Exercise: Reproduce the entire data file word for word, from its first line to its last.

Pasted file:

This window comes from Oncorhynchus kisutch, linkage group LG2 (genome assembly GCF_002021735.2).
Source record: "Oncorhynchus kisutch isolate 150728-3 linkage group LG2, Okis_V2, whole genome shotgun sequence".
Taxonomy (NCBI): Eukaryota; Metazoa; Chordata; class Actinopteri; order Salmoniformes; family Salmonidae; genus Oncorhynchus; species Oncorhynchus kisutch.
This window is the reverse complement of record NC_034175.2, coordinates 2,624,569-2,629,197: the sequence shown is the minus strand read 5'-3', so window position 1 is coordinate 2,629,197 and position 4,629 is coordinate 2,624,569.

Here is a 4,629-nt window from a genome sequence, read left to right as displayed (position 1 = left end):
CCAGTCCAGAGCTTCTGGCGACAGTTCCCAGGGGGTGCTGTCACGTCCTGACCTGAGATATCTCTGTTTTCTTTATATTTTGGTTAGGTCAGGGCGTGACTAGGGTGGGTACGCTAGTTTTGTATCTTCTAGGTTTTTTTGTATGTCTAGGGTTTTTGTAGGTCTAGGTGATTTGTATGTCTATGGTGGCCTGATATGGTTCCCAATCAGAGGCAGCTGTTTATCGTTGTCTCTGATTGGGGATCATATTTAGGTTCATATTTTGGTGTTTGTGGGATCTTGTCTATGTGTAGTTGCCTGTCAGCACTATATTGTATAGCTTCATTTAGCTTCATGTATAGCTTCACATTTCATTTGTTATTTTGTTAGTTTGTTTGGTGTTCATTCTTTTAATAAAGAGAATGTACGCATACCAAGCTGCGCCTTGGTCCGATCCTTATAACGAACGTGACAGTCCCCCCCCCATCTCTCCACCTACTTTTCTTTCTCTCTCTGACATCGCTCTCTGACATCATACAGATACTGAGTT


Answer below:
This window comes from Oncorhynchus kisutch, linkage group LG2 (genome assembly GCF_002021735.2).
Source record: "Oncorhynchus kisutch isolate 150728-3 linkage group LG2, Okis_V2, whole genome shotgun sequence".
Taxonomy (NCBI): Eukaryota; Metazoa; Chordata; class Actinopteri; order Salmoniformes; family Salmonidae; genus Oncorhynchus; species Oncorhynchus kisutch.
This window is the reverse complement of record NC_034175.2, coordinates 2,624,569-2,629,197: the sequence shown is the minus strand read 5'-3', so window position 1 is coordinate 2,629,197 and position 4,629 is coordinate 2,624,569.

Here is a 4,629-nt window from a genome sequence, read left to right as displayed (position 1 = left end):
CCAGTCCAGAGCTTCTGGCGACAGTTCCCAGGGGGTGCTGTCACGTCCTGACCTGAGATATCTCTGTTTTCTTTATATTTTGGTTAGGTCAGGGCGTGACTAGGGTGGGTACGCTAGTTTTGTATCTTCTAGGTTTTTTTGTATGTCTAGGGTTTTTGTAGGTCTAGGTGATTTGTATGTCTATGGTGGCCTGATATGGTTCCCAATCAGAGGCAGCTGTTTATCGTTGTCTCTGATTGGGGATCATATTTAGGTTCATATTTTGGTGTTTGTGGGATCTTGTCTATGTGTAGTTGCCTGTCAGCACTATATTGTATAGCTTCATTTAGCTTCATGTATAGCTTCACATTTCATTTGTTATTTTGTTAGTTTGTTTGGTGTTCATTCTTTTAATAAAGAGAATGTACGCATACCAAGCTGCGCCTTGGTCCGATCCTTATAACGAACGTGACAGTCCCCCCCCCATCTCTCCACCTACTTTTCTTTCTCTCTCTGACATCGCTCTCTGACATCATACAGATACTGAGTT